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Posted by jsf on January 07, 2006 at 17:45:18:

In Reply to: Re: BOILER RUNNING posted by Heatpro on December 27, 2005 at 18:32:26:

Competent designers select the boiler capacity so that the boiler will run almost continually at the design load (heat loss in Btu’s per hour).

Design loads are calculate the heat loss of a structure given the following variables- outdoor design temperature (varies by location), indoor design temperature (typically 70F) and the effective R-value of the structure (resistance to heat transfer, varies by construction type, insulation levels, # type and size of windows etc.) of the structure.

The same home in different locales around the US will require different sized heating systems due to varying design temperatures.

Local outdoor design temperatures are based on 30 yr weather data and vary by location.
The design values calculated representing 2.5% of the heating season temps. Design temperatures can be found in the ASHRAE Fundamentals Handbook. Examples of approx. design temperatures:

Denver, CO 1.4 degree Fahrenheit
Washington, DC 18 degree Fahrenheit
Anchorage, AK -35 degree Fahrenheit
Charlotte, NC 22 degree Fahrenheit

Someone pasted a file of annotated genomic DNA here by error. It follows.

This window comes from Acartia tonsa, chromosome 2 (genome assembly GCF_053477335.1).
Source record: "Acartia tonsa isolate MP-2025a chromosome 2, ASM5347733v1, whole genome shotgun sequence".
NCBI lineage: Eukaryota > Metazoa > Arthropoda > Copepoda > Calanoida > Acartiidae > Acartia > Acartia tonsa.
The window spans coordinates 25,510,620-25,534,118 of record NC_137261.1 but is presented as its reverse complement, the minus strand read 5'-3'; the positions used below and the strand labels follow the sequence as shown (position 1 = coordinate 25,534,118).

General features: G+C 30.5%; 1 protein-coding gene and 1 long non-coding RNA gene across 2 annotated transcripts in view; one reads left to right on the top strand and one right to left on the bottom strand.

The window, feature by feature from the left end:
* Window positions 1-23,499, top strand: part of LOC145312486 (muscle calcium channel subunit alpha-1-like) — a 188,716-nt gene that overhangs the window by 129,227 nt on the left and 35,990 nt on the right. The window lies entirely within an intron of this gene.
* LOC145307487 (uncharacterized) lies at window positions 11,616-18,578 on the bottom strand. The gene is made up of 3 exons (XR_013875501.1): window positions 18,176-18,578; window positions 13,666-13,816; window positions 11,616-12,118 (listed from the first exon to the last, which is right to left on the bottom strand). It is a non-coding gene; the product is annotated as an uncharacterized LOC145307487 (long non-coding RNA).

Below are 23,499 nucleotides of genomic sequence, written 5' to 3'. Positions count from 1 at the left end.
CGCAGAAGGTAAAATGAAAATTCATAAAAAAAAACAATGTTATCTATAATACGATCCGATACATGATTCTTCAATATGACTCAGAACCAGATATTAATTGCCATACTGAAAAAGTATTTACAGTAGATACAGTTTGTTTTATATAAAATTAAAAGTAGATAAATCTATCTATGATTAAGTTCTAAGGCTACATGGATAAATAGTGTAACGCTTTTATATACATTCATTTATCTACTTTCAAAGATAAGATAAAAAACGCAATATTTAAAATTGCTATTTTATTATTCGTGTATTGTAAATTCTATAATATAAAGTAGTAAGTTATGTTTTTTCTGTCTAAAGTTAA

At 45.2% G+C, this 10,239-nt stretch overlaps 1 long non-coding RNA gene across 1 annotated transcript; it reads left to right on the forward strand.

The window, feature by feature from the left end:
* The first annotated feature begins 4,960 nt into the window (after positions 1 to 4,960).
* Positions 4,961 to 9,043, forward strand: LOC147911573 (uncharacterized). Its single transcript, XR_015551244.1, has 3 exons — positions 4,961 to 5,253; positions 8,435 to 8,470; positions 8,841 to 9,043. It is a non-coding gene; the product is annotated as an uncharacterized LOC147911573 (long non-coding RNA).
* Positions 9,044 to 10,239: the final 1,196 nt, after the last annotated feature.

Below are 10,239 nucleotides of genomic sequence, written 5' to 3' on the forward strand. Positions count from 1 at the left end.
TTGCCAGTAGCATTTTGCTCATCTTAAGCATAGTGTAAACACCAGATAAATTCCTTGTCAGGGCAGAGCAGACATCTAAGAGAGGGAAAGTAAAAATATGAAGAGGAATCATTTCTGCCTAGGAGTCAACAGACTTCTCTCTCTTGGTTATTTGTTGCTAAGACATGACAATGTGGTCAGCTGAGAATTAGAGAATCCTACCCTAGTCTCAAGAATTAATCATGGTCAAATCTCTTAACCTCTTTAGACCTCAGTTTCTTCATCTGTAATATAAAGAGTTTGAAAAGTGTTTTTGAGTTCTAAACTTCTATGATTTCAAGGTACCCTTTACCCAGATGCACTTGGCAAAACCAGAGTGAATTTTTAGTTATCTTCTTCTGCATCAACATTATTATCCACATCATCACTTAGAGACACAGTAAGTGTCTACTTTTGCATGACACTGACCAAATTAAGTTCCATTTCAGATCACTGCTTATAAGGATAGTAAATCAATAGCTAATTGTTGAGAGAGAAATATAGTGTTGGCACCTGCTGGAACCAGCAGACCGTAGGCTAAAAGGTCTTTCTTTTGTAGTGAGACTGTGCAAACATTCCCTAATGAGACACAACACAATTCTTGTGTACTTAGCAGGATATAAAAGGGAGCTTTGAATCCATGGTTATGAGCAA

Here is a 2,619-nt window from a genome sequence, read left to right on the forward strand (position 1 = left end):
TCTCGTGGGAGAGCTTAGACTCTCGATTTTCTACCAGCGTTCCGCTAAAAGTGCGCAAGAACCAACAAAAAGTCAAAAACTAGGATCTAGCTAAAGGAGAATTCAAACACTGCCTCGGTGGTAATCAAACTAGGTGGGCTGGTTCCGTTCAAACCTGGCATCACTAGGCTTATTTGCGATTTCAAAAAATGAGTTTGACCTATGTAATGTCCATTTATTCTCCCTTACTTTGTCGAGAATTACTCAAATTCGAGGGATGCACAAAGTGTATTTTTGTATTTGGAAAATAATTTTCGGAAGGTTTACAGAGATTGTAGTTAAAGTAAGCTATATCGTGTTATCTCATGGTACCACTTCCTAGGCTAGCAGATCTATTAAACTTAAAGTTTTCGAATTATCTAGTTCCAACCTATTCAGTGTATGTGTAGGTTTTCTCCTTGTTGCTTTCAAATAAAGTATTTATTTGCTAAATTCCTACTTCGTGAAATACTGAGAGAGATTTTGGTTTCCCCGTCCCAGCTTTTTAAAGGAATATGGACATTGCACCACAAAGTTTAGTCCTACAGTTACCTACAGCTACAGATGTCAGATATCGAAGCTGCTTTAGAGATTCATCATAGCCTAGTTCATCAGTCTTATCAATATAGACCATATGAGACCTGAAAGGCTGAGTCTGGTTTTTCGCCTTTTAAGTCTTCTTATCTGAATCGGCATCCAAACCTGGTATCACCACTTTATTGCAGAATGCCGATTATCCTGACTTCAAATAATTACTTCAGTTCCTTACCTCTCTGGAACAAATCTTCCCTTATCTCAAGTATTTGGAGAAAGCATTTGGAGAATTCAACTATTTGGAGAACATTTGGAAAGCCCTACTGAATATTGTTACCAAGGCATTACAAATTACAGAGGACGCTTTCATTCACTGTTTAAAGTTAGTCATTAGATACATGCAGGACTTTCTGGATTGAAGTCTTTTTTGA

Tampa, FA 40 degree Fahrenheit

Design temperatures are not the absolute coldest day of the year, but a “safe” average, which allow designers to size heating systems which can maintain the design indoor temperature (typically 70F or 21C) most of the winter. In extreme cold winters there may be several days of the year where the heating system will run continually and never be able to heat the home to the design temp of 70F, but would still be able to maintain an acceptable 68F.

This system allows for the highest energy efficiency without sacrificing overall seasonal comfort.

What all this means is that anytime the outdoor temperature is less than the design temperature the boiler will run less than 100% of the time. How much less depends on the how much less the outdoor temp is below the design temp.

Given the variables of the outdoor design temp and the fact that many systems are oversized makes any attempt to guess how much your system should be running pointless and even a little irresponsible.

A better question to ask would be how large should my boiler be? Invest about $100 bucks (you may even get this for free) to have a professional heat loss calculation performed on your home and compare that figure with the boiler output. The boiler output should be between 100% -140% of the heatloss of your home.

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